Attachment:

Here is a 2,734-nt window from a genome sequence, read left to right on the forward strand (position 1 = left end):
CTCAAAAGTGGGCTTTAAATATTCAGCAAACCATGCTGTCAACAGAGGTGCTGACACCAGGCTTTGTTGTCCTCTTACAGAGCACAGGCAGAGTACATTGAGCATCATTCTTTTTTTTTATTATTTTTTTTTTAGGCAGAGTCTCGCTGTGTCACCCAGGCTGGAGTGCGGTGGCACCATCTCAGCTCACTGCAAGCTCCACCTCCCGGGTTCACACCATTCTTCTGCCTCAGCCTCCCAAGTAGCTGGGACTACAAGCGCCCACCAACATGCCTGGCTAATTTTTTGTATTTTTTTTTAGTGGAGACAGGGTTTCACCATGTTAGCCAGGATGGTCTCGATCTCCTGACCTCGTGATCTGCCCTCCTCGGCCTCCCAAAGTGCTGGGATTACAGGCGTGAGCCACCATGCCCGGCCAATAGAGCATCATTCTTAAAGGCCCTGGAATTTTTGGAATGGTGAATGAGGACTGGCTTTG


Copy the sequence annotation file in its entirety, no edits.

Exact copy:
Here is a 2,734-nt window from a genome sequence, read left to right on the forward strand (position 1 = left end):
CTCAAAAGTGGGCTTTAAATATTCAGCAAACCATGCTGTCAACAGAGGTGCTGACACCAGGCTTTGTTGTCCTCTTACAGAGCACAGGCAGAGTACATTGAGCATCATTCTTTTTTTTTATTATTTTTTTTTTAGGCAGAGTCTCGCTGTGTCACCCAGGCTGGAGTGCGGTGGCACCATCTCAGCTCACTGCAAGCTCCACCTCCCGGGTTCACACCATTCTTCTGCCTCAGCCTCCCAAGTAGCTGGGACTACAAGCGCCCACCAACATGCCTGGCTAATTTTTTGTATTTTTTTTTAGTGGAGACAGGGTTTCACCATGTTAGCCAGGATGGTCTCGATCTCCTGACCTCGTGATCTGCCCTCCTCGGCCTCCCAAAGTGCTGGGATTACAGGCGTGAGCCACCATGCCCGGCCAATAGAGCATCATTCTTAAAGGCCCTGGAATTTTTGGAATGGTGAATGAGGACTGGCTTTG